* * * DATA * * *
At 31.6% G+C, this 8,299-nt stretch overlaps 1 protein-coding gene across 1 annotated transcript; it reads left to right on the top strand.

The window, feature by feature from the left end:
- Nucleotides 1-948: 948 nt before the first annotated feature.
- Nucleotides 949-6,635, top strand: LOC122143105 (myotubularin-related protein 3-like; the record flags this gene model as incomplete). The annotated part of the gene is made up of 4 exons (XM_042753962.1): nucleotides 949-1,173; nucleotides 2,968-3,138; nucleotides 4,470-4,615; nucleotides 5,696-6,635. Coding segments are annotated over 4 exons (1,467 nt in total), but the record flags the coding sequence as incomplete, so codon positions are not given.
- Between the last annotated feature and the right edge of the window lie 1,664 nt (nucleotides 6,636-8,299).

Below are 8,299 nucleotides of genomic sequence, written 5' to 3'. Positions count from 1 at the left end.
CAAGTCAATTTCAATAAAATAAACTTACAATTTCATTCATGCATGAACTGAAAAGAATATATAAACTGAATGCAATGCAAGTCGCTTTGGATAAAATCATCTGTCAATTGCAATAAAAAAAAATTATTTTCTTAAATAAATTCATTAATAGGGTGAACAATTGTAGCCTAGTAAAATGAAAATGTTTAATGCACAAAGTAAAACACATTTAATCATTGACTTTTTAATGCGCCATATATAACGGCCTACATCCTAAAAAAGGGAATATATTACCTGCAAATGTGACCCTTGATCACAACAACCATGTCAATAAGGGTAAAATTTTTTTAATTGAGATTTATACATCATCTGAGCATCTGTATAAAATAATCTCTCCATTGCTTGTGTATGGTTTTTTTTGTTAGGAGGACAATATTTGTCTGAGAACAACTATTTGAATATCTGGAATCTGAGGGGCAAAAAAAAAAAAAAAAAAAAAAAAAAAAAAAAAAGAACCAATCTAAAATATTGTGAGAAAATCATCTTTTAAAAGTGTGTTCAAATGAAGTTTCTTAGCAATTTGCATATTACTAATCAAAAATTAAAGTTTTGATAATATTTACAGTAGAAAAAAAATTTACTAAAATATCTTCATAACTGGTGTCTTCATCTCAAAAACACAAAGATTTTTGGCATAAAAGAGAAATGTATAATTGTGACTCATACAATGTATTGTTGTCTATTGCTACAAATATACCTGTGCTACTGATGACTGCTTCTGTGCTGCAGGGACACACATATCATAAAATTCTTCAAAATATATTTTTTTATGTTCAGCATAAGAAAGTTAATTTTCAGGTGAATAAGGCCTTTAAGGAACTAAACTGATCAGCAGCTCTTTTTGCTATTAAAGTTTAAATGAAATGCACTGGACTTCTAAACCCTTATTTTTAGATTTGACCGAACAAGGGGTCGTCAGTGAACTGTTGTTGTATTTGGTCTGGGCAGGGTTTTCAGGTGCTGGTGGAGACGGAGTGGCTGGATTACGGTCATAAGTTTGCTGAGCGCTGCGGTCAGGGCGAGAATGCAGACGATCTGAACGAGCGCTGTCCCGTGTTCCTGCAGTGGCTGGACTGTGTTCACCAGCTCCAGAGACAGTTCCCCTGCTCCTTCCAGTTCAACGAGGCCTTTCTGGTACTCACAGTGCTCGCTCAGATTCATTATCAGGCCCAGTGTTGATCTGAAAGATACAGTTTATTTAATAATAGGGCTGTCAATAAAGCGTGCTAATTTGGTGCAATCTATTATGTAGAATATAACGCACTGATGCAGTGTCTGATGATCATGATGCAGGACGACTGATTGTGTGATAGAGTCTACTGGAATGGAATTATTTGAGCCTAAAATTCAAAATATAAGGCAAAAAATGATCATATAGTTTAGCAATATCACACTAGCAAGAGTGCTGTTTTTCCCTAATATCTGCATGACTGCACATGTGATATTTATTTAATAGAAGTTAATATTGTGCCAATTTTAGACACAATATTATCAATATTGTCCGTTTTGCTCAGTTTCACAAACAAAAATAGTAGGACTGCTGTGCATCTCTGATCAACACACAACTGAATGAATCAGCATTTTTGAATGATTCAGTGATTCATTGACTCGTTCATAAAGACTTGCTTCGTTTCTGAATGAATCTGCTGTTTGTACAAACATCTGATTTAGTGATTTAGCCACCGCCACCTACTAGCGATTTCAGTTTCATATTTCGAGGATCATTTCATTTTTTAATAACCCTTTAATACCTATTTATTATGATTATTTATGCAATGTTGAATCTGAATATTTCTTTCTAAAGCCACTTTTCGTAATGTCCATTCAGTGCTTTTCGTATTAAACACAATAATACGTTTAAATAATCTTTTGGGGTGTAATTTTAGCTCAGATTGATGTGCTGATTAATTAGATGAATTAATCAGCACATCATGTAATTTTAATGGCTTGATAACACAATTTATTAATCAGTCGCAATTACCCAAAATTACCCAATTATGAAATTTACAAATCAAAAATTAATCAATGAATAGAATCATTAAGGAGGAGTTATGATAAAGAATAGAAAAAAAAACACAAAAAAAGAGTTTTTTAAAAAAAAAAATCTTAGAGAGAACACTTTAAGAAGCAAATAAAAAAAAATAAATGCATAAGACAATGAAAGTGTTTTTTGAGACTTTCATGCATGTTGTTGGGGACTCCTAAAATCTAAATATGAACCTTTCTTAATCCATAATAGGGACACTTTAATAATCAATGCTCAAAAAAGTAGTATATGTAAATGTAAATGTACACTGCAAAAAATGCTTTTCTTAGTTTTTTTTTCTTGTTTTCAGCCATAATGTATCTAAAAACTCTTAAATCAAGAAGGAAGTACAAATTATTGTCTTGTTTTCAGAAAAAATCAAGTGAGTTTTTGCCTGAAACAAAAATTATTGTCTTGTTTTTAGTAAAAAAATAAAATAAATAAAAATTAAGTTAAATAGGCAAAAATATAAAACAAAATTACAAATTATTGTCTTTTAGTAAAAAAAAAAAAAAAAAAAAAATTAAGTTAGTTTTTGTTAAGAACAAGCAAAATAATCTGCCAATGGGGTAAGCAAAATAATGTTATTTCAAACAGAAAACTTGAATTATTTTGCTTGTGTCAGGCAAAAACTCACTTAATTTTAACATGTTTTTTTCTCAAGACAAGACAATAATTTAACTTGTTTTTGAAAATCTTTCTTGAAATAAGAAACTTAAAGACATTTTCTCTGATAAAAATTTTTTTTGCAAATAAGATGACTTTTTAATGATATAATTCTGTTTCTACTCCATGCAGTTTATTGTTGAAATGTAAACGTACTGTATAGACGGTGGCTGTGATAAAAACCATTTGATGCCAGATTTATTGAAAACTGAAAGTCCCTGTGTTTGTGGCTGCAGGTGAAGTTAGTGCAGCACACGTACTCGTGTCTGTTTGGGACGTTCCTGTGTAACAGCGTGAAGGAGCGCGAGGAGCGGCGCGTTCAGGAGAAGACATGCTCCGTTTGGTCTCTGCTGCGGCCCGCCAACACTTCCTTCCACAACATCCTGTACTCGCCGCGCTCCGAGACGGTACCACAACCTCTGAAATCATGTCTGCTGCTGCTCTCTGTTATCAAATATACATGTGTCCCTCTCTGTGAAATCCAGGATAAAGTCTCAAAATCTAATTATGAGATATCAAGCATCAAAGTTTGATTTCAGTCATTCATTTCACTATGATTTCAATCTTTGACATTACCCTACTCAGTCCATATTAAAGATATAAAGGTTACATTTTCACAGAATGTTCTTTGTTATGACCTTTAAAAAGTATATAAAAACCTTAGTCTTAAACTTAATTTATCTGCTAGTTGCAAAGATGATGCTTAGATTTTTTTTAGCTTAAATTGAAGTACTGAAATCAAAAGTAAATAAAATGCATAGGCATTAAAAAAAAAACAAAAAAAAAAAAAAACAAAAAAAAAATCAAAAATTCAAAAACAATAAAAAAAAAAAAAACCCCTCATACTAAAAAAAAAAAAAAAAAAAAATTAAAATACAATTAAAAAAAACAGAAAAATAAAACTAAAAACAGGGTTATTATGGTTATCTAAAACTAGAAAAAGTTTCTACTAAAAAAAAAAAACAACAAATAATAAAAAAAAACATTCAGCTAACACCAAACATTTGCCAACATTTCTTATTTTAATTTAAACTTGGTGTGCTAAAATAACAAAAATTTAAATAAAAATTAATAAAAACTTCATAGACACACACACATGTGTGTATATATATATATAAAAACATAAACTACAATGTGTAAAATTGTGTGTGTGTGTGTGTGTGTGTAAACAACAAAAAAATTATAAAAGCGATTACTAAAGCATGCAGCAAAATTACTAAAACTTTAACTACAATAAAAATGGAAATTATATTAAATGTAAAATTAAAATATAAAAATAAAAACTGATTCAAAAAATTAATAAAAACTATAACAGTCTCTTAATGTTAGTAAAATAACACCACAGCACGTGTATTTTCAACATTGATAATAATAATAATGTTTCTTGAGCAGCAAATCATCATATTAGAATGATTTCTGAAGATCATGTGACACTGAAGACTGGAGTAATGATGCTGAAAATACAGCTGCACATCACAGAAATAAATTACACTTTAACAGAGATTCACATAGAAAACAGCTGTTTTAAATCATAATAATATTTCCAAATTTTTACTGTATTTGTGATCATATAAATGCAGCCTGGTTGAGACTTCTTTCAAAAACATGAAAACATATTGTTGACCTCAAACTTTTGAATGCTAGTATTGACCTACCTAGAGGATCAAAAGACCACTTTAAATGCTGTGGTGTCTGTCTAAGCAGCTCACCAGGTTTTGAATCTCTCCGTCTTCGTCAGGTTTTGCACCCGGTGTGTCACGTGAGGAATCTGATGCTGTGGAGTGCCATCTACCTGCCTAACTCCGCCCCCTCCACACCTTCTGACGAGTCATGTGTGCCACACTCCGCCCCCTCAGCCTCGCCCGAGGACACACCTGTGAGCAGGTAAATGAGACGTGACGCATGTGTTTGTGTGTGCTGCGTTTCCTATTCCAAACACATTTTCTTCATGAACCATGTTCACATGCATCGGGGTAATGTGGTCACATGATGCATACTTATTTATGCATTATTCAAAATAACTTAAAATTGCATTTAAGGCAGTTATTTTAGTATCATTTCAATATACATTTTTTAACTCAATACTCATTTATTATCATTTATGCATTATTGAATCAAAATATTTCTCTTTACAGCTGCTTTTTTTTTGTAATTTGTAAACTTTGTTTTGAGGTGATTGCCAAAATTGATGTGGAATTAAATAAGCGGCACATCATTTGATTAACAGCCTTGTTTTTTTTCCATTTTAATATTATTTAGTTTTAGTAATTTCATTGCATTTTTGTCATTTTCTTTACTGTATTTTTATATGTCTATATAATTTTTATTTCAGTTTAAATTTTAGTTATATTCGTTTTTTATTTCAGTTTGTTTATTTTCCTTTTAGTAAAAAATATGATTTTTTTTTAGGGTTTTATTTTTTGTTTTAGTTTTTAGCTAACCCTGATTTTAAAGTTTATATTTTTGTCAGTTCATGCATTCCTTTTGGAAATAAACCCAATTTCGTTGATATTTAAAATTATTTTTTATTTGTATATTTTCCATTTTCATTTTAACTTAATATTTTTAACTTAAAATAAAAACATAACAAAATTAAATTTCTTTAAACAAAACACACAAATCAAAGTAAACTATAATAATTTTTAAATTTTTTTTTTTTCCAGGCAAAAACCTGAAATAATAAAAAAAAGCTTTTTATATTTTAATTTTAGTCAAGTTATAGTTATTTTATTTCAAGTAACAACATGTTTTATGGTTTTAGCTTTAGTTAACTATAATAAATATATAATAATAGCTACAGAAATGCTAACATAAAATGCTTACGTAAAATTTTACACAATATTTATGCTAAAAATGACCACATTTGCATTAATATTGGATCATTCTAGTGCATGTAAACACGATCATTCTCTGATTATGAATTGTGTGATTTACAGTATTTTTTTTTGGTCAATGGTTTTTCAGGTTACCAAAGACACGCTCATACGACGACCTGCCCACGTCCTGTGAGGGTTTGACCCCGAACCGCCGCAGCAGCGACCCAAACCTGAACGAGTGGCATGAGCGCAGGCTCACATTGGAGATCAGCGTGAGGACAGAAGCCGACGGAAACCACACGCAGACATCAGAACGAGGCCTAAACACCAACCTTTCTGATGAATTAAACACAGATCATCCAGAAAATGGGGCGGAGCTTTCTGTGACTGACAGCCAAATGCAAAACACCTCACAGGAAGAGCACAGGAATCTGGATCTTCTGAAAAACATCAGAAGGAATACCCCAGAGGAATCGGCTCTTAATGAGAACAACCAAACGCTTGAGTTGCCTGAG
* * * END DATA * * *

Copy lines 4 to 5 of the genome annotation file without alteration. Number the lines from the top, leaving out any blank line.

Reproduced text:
- Nucleotides 949-6,635, top strand: LOC122143105 (myotubularin-related protein 3-like; the record flags this gene model as incomplete). The annotated part of the gene is made up of 4 exons (XM_042753962.1): nucleotides 949-1,173; nucleotides 2,968-3,138; nucleotides 4,470-4,615; nucleotides 5,696-6,635. Coding segments are annotated over 4 exons (1,467 nt in total), but the record flags the coding sequence as incomplete, so codon positions are not given.
- Between the last annotated feature and the right edge of the window lie 1,664 nt (nucleotides 6,636-8,299).